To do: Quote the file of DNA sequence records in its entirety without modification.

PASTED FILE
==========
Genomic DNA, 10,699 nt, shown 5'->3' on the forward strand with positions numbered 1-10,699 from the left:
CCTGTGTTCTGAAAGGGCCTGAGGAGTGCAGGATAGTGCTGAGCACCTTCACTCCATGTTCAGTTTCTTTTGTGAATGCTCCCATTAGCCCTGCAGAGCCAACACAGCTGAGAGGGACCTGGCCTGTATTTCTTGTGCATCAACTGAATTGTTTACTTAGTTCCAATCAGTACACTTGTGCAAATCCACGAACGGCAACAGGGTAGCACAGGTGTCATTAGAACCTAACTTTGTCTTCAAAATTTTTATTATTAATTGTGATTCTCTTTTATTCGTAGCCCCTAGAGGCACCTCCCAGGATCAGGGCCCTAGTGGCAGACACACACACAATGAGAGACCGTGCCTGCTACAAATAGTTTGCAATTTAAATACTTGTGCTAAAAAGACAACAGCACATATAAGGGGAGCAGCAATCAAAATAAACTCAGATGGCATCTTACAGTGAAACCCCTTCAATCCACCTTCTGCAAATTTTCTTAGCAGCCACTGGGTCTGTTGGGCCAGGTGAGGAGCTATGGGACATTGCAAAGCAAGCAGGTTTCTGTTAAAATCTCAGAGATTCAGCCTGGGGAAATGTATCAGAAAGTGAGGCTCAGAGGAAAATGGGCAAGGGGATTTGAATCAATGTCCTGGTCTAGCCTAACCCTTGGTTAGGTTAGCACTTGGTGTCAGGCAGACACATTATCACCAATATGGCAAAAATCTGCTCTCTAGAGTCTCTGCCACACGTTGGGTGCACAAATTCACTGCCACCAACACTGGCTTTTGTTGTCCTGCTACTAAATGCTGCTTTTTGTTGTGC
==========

Genomic DNA, 10,699 nt, shown 5'->3' on the forward strand with positions numbered 1-10,699 from the left:
CCTGTGTTCTGAAAGGGCCTGAGGAGTGCAGGATAGTGCTGAGCACCTTCACTCCATGTTCAGTTTCTTTTGTGAATGCTCCCATTAGCCCTGCAGAGCCAACACAGCTGAGAGGGACCTGGCCTGTATTTCTTGTGCATCAACTGAATTGTTTACTTAGTTCCAATCAGTACACTTGTGCAAATCCACGAACGGCAACAGGGTAGCACAGGTGTCATTAGAACCTAACTTTGTCTTCAAAATTTTTATTATTAATTGTGATTCTCTTTTATTCGTAGCCCCTAGAGGCACCTCCCAGGATCAGGGCCCTAGTGGCAGACACACACACAATGAGAGACCGTGCCTGCTACAAATAGTTTGCAATTTAAATACTTGTGCTAAAAAGACAACAGCACATATAAGGGGAGCAGCAATCAAAATAAACTCAGATGGCATCTTACAGTGAAACCCCTTCAATCCACCTTCTGCAAATTTTCTTAGCAGCCACTGGGTCTGTTGGGCCAGGTGAGGAGCTATGGGACATTGCAAAGCAAGCAGGTTTCTGTTAAAATCTCAGAGATTCAGCCTGGGGAAATGTATCAGAAAGTGAGGCTCAGAGGAAAATGGGCAAGGGGATTTGAATCAATGTCCTGGTCTAGCCTAACCCTTGGTTAGGTTAGCACTTGGTGTCAGGCAGACACATTATCACCAATATGGCAAAAATCTGCTCTCTAGAGTCTCTGCCACACGTTGGGTGCACAAATTCACTGCCACCAACACTGGCTTTTGTTGTCCTGCTACTAAATGCTGCTTTTTGTTGTGC